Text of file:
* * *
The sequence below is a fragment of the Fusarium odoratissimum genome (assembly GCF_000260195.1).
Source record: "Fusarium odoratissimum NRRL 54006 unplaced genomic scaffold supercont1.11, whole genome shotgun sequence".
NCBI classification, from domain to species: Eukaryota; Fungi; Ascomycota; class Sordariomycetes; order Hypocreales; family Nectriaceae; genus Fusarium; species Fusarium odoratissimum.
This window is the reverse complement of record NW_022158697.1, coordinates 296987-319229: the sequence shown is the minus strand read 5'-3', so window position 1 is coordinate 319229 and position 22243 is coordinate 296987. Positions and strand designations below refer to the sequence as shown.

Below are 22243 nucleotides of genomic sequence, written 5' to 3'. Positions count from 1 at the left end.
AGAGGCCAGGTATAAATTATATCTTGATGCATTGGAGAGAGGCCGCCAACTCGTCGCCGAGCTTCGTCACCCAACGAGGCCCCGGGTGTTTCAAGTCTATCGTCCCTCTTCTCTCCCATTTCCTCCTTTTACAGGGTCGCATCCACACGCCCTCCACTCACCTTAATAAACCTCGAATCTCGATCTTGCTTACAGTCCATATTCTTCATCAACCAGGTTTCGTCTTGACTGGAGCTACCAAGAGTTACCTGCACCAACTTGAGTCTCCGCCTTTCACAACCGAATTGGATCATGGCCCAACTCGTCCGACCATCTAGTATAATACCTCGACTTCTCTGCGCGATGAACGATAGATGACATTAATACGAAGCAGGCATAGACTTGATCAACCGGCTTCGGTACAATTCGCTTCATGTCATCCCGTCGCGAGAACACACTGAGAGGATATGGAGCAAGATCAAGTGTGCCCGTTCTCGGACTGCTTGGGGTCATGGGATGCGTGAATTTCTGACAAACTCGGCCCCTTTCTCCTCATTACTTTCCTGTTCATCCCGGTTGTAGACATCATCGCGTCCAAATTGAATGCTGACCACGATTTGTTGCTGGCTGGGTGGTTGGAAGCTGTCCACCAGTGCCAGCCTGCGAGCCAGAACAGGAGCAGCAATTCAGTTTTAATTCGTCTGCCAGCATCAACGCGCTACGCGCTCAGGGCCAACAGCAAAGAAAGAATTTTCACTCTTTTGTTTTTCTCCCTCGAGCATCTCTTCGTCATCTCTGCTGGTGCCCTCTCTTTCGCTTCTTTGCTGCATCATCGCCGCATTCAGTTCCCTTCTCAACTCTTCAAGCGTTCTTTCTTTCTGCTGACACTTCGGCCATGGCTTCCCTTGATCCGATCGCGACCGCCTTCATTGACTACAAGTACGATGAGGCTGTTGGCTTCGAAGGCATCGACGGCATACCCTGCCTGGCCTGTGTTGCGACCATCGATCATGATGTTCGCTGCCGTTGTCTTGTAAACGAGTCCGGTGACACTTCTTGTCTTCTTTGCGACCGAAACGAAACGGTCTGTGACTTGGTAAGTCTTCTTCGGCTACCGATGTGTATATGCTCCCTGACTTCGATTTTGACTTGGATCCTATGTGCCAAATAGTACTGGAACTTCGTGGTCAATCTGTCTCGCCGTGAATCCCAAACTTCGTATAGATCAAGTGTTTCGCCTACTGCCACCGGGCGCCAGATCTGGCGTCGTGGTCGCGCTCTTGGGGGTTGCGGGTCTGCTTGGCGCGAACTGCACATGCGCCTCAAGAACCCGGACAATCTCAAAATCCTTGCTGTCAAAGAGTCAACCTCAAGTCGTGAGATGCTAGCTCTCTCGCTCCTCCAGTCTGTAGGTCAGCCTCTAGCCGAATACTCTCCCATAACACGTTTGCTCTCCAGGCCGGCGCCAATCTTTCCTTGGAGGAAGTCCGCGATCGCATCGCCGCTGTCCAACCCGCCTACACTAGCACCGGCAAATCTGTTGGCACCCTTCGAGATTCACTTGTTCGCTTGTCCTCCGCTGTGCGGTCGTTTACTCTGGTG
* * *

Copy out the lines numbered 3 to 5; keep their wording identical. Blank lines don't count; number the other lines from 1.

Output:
NCBI classification, from domain to species: Eukaryota; Fungi; Ascomycota; class Sordariomycetes; order Hypocreales; family Nectriaceae; genus Fusarium; species Fusarium odoratissimum.
This window is the reverse complement of record NW_022158697.1, coordinates 296987-319229: the sequence shown is the minus strand read 5'-3', so window position 1 is coordinate 319229 and position 22243 is coordinate 296987. Positions and strand designations below refer to the sequence as shown.

Below are 22243 nucleotides of genomic sequence, written 5' to 3'. Positions count from 1 at the left end.